Classic confinement request for duf-utility

I’ve uploaded for review duf-utility to become a classic snap.

duf is a utility that displays avail/used diskspace, similiar to df. It requires access to the real mount table so it can retrieve information about attached mounts & devices. The strict confinement prevents that as it presents duf a virtual /proc/self/mountinfo (even with the mount-observe interface enabled), which causes various issues.

Thank you for considering this!
-Chris

Can you elaborate on this? snapd doesn’t modify this file at all, but the strict snap is put into another mount namespace which is not the root mount namespace, so the mounts may appear differently (and you may see additional mounts which are specific to the strict snap’s mount namespace), but otherwise you should be able to strip the /var/lib/snapd/hostfs off of any snap mount entries you see as that corresponds to the root mount namespace

Your analysis pretty much sums it up: snapd does only provide a virtual mountinfo , so one would have to modify duf’s source code and add a bunch of special cases left and right, just to make it show accurate information when ran under snap’s namespace, like:

  • detect virtual snapd entries
  • strip /var/lib/snapd/hostfs (and other design specific implementations)

Programs shouldn’t have to be adapted just to make them work in a snap environment.

1 Like

Is there no other standardised way this information is exposed on Linux which would work when inside a snap or not?

I’ve checked the source of coreutils, df and even a few other tools, and they all access /proc/self/mountinfo to retrieve the mount data.

There are other legacy/deprecated methods to access this information, but they either only give you a limited set of data and/or suffer from the same problem within a namespace.

The problem here is that within the namespace the information you retrieve is technically accurate indeed, but as a user of df or duf I’m interested in the free space of my actual hardware, not some abstraction layer above it.

Can we please find a solution for this? This has been blocking our release for a week now, and I’m getting more and more bug reports from confused Ubuntu/snap users. If this can’t be resolved, I’ll have to delete the snap again, because it’s becoming a support nightmare :frowning:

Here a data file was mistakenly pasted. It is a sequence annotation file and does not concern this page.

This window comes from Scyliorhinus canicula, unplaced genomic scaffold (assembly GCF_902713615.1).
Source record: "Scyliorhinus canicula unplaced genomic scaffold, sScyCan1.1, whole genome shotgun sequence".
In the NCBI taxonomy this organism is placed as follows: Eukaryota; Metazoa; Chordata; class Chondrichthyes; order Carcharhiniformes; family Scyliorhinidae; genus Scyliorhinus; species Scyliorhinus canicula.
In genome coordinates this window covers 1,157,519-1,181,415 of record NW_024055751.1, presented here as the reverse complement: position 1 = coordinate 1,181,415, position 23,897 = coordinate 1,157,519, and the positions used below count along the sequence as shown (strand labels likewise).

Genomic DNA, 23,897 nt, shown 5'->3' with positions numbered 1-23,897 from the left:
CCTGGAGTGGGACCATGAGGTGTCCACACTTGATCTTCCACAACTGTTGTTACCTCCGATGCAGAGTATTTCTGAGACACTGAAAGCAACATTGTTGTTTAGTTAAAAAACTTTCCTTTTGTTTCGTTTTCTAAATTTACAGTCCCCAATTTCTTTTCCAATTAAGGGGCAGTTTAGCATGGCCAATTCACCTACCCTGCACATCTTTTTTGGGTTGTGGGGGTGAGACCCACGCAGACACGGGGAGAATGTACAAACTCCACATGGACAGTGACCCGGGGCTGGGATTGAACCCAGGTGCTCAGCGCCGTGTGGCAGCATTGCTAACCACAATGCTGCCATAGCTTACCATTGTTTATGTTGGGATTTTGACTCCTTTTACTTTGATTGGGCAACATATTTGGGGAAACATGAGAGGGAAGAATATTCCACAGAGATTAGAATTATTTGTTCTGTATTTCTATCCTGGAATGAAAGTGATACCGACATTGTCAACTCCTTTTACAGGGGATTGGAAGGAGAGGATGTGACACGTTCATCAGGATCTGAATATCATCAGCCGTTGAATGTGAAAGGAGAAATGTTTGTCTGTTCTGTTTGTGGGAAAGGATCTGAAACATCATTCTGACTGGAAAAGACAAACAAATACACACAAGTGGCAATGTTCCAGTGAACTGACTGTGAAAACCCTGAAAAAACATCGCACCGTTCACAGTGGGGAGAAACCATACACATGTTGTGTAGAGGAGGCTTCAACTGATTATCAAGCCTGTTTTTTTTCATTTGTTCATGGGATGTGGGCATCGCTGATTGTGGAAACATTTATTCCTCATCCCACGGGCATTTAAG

Can you give an example of what sort of entries in /proc/self/mountinfo from within a strictly confined snap are producing incorrect information from df, etc. and what those entries look like outside confinement?

Unfortunately, even with classic confinement we cannot guarantee that these mounts won’t appear some day with a new snapd release because features we want to add to classic snaps (such as the experimental parallel snap instances or having content interfaces work with classic snaps) require entering into a new mount namespace, so if your application really cannot operate with the additional mounts inside the mount namespace then it may not be a good fit for snap packaging. You can test this yourself by making your snap classically confined, then enabling parallel instances and trying to install another instance of the snap.

We could some day introduce some form of proxying such that when an application tries to read /proc/self/mountinfo from within the sandbox and the snap has a special interface connected, snapd will intercept this read and replace the real output with whatever the host’s /proc/self/mountinfo is, but that would take a fair bit of work we don’t have roadmapped currently.

1 Like